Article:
Background: The herbal formula BNO-101 (containing Gentianae radix, Primulae flos, Rumicis herba, Sambuci flos and Verbenae herba; ratio 1:3:3:3:3) has been widely employed as a 'mucoactive' agent in Germany for 70 years for the symptoms of respiratory infections. This paper reviews the clinical evidence of BNO-101 in sinusitis.
Methods: The systematic search identified 22 studies with BNO-101. Out of these, 6 controlled trials on sinusitis were reassessed according to predefined criteria. 4 trials had almost identical designs and could be examined by meta-analysis.
Results: The database comprised approximately 900 patients, mostly young adult males. After 2 weeks of treatment, verum was significantly superior to placebo (2 RCTs, 159 vs. 160 patients, both add-on to antibacterial treatment). The benefit regards the patients' assessment ('cured': verum = 61.1%, placebo = 34.5%), reduction of drain obstruction, headache and radiological signs (all p < 0.05). Comparing BNO-101 to ambroxol (2 RCTs, 151 vs. 150 patients, add-on to antibacterials in 13% of the cases) the patients' assessment after 2 weeks showed no difference, although it favoured BNO-101 in chronic cases ('cured' BNO-101 = 37.1%, ambroxol = 12.5%; p < 0.05). It also favoured BNO-101 concerning pyorrhoea and headache (p < 0.05). No significant differences were reported in 2 open randomised trials vs. N-acetyl-cysteine and vs. the herbal product Myrtol std.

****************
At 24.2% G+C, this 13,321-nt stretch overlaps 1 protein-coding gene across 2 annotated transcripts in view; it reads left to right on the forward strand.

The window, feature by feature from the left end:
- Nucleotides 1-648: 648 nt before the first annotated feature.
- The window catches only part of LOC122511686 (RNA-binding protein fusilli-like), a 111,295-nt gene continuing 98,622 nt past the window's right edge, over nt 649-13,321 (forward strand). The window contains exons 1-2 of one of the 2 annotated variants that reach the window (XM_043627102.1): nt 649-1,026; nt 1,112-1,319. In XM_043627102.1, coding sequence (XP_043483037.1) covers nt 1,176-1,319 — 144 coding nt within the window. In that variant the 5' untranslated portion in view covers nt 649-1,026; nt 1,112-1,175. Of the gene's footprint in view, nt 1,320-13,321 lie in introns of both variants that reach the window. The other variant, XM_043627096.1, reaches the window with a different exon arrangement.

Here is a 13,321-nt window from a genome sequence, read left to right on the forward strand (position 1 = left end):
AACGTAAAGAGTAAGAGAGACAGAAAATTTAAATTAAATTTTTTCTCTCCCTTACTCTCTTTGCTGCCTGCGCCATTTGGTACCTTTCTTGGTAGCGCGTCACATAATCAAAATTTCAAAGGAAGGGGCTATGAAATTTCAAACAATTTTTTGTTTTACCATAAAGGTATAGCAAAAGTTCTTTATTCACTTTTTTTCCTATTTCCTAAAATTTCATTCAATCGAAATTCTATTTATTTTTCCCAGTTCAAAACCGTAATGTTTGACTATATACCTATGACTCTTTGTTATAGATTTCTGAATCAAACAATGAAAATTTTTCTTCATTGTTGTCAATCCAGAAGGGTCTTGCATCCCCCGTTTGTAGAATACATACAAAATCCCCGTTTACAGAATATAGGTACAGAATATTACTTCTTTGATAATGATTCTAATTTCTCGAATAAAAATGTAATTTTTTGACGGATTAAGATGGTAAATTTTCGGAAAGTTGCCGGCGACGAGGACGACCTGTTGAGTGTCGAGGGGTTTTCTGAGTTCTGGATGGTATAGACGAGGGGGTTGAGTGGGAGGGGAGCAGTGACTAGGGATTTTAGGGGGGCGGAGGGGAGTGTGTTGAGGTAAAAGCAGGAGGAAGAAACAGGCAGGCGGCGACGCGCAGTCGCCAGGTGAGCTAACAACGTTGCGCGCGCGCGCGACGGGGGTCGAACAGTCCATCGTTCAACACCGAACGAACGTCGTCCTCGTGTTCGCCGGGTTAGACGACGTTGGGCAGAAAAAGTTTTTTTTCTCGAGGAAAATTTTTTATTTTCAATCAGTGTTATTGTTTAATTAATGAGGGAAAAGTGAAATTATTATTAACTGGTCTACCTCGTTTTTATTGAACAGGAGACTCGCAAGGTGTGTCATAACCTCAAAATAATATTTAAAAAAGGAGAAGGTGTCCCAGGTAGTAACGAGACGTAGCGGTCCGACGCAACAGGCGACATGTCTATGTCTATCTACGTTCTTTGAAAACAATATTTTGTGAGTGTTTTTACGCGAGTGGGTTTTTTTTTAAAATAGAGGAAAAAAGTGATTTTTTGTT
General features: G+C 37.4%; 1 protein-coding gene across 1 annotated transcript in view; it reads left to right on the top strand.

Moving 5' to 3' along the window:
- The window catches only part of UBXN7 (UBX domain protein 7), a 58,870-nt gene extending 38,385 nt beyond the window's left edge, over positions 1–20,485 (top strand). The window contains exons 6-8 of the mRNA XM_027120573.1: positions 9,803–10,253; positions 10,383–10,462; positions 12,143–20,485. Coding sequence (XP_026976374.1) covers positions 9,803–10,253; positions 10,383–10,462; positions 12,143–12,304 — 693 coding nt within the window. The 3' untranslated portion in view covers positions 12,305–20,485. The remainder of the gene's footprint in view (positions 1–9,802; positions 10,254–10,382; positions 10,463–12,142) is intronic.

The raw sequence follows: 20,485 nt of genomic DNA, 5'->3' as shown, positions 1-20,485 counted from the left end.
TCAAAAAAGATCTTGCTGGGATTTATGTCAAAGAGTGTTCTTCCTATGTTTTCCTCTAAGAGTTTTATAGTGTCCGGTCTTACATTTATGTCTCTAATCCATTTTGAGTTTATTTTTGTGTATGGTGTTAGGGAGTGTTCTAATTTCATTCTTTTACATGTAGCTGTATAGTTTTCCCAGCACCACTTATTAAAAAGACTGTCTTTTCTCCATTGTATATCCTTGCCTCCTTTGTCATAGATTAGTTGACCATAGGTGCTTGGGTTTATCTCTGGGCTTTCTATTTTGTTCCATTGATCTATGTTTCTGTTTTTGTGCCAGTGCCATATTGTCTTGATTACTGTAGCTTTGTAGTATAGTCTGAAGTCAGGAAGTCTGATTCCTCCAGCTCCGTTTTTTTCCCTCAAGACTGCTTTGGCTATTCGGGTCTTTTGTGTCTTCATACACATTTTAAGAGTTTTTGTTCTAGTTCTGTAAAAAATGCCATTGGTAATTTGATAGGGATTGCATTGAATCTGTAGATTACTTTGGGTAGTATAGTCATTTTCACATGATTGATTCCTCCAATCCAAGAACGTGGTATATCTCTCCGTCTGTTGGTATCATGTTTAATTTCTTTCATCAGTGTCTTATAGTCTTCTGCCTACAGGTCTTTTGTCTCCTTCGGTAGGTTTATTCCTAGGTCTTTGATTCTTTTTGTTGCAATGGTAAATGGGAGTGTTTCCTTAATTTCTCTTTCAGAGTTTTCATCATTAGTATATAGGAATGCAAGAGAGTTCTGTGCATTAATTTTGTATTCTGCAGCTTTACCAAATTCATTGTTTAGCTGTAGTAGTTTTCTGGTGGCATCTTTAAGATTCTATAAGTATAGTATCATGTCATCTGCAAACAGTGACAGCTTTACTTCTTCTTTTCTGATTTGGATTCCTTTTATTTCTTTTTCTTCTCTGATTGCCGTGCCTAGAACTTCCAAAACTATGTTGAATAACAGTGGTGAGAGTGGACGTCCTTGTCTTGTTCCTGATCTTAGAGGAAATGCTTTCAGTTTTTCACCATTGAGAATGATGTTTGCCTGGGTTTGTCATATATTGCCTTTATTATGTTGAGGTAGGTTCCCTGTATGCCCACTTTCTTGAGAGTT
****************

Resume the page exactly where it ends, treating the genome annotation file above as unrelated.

Conclusions: BNO-101, combined with standard antibacterial therapy, significantly reduces the acute symptoms and signs of sinusitis. The effects are of the same order of magnitude as observed with other mucoactive agents. In the trials investigated BNO-101 had a favourable risk/benefit ratio, with an incidence of adverse events similar to placebo.